When Eril saw her friends all they wanted to talk about was the job, how funny it was, Eril as a schoolteacher, Eril who’d never cared for school, who couldn’t do math, who had no affection for English beyond the mechanics of it, who, at twenty-one, hadn’t even scraped through a real college, who, upon graduation, had filled out applications to be a desk clerk at the Marriott, an assistant manager at a sandwich shop, a receptionist at a furniture distributor, and a schoolteacher, and gotten hired by the school. “It’s just for the semester,” she told them. “Teaching’s not for me.”
“We could have told you that,” they said, and she’d wish desperately that someone had.
On her better days, she decided it wouldn’t have made any difference if they had or hadn’t told her. As little as Daycroft could get away with paying her, without certification, without a clue, it was more than she’d earn elsewhere. Enough to keep her in her apartment, pay the higher car insurance premiums since her parents had removed themselves as co-drivers. Enough to call her parents and give them the number of a cell phone she’d paid for herself.
On other days Eril would drive the long route home, back into Ann Arbor, past the house she’d grown up in and that her parents had sold, and think about how she could teach forever and never be able to afford to live in that neighborhood again. She felt as if the job, her whole post-parent life, was an elaborate game with particular rules about money, about independence, about fortitude; it was only sometimes that she remembered there was no judge, no winner to be declared, and no prize to be awarded.
One of the rat’s tumors kept growing, swelling out from his armpit to the size of a ping pong ball. It dragged along the ground as he walked, until there was a bald patch at the bottom of the swell. The children refused to touch him anymore. Eril followed her predecessor’s instructions to the letter but the rat got sicker, the snake got sluggish, the shells got stinkier. Whatever kind of green thumb the other woman had had with animals, Eril thought, she had the opposite. The water in the fish tank grew cloudier. There were special snails, Donald explained, who were supposed to eat the algae but couldn’t keep up since Eril didn’t seem to take good enough care of the water. The snails hid all day, Donald said, sleeping, but if it was dark and quiet, like at night, they would come out and start eating the algae. This, he told Eril and the rest of the class, was called nocturnal.
“I know that,” she said, and wrote it on the board with a line under it.
Donald asked, “Do you know what the opposite is called? What we are? Sleeping at night?”
“Why don’t you tell us?”
“Maybe I don’t want to.”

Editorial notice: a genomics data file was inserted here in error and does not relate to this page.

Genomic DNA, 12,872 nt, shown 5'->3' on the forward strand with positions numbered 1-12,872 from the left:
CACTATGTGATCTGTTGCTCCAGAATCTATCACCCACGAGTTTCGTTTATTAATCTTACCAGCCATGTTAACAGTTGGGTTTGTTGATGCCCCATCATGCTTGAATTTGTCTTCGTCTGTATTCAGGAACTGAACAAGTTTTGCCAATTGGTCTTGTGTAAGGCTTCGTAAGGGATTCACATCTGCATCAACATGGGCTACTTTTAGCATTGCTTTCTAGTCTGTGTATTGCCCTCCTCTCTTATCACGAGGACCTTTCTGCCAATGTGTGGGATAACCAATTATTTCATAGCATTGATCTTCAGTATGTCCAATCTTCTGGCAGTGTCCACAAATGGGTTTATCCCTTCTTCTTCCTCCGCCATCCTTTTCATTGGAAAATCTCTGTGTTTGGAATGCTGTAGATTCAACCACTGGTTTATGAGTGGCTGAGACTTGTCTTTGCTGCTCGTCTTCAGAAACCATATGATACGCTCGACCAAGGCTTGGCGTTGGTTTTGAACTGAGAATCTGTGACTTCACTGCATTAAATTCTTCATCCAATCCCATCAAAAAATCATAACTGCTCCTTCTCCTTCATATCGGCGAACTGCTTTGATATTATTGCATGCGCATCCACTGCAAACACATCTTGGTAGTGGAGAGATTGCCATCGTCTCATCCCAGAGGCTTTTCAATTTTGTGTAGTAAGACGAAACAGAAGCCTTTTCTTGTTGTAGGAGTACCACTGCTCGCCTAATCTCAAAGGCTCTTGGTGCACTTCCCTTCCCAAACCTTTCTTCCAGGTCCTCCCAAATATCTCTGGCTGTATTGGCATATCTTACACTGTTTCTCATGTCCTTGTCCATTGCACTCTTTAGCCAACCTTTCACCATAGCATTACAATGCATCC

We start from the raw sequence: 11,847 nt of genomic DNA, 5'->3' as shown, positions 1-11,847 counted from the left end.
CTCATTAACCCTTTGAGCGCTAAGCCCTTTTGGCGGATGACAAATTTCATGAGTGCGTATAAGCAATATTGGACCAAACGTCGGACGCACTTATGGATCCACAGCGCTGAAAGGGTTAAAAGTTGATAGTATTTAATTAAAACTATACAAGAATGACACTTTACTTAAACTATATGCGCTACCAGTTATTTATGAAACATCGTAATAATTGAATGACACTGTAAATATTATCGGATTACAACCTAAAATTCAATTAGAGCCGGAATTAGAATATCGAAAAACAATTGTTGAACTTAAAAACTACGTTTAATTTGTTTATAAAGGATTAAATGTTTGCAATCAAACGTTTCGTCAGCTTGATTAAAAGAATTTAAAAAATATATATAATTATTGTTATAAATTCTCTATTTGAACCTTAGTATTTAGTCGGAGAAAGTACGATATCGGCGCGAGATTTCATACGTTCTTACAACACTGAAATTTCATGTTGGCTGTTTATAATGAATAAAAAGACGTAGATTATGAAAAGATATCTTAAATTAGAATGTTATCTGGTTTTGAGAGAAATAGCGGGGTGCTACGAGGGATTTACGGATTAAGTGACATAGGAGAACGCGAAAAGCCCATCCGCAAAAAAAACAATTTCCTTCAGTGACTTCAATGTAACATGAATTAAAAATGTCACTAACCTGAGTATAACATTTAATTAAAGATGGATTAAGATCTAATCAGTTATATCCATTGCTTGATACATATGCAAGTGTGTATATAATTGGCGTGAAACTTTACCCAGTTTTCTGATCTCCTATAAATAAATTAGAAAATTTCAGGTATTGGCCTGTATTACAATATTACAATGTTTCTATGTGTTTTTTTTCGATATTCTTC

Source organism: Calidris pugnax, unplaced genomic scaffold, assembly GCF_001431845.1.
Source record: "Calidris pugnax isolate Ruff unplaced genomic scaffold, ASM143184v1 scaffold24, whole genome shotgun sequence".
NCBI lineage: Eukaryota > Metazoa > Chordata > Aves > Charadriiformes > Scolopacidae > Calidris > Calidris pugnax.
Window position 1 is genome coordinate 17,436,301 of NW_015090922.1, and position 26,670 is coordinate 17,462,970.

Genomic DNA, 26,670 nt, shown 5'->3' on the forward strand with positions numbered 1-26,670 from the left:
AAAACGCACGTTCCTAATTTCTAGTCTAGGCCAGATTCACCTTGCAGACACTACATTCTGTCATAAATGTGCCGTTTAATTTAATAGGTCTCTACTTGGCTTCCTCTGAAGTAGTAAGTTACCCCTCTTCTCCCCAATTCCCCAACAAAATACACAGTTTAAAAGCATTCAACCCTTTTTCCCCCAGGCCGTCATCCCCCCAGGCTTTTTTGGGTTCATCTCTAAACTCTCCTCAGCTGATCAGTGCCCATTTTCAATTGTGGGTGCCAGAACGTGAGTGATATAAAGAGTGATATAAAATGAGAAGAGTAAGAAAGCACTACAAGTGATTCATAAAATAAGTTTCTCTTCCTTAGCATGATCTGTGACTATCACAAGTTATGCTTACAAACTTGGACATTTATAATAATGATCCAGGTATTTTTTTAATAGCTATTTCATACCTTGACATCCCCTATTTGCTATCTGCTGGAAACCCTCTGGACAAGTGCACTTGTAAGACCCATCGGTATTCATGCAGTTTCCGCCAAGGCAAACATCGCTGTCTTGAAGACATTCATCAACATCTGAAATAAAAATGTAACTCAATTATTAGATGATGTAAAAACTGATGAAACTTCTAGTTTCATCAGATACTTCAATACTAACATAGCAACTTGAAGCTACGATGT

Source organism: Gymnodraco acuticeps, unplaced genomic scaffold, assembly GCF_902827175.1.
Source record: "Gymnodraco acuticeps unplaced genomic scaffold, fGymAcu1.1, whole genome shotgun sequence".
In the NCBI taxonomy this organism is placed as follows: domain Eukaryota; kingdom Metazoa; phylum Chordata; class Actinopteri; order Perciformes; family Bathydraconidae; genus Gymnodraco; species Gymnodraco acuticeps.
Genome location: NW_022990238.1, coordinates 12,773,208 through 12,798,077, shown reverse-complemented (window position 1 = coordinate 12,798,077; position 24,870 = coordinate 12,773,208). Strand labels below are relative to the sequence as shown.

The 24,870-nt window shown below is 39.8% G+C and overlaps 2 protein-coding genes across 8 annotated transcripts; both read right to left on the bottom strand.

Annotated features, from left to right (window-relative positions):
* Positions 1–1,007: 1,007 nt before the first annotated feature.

Eril didn’t know the word he meant and Donald knew it. She turned to the blackboard. Second Conditional, she wrote. If Donald behaved himself, he would not have to touch the rat. The class whispered. Eril walked to the animal table, the thin floor echoing beneath her. She lifted Binx out of the cage, supporting the tumor with her right palm so the weight of it wouldn’t drag on the rat’s skin. She carried Binx to Donald’s desk and set him down, cupping her hands into a loose enclosure. “Touch the rat,” Eril ordered.
“Diurnal. The word was diurnal.”
“It’s a little late for that. Touch.”
Grimly Donald stroked the smooth white fur on the rat’s head. The rat’s whiskers twitched.
“Now touch the tumor,” Eril said. That had been the Word of the Day two weeks ago, tumor, so the students could put a name to what was happening to their class rat, define his misfortune and use it in a sentence.
“Ewwwwww…” the class called out, and Eril shushed them. For once it worked, and the classroom was silent as Donald traced the bulge with the tip of his index finger. Eril saw him shaking and almost told him to stop, it was all right, he could stop. But only almost. The class was quieter than it had been all semester. She couldn’t fold now.
That night Eril’s mother called to gloat. “What’s the temperature there? Forty-something?” Eril’s parents had sold the house just after Christmas; her father had taken early retirement and they’d kept an eye on real estate prices, looked at condominiums in Florida or Arizona, places where they would never have to shovel snow again. The day they left for Scottsdale, Eril moved into a studio apartment filled with boxes of her old books, clothes, and stuffed animals that her parents had announced they would no longer have room for. She had her bedroom furniture and whatever else her parents hadn’t wanted. She had two coffeetables and no couch. She’d sit on one table, put her feet up on the other, and watch the old television her parents had left. If she angled it right she could get all the networks plus the Canadian channel, broadcast from across the Detroit River in Windsor. There was nowhere to put the boxes so they stayed piled along the walls, four of them wedged in a cube under the card table she ate at. She’d forget and bang her knees against them as she ate frozen pizzas in the evening.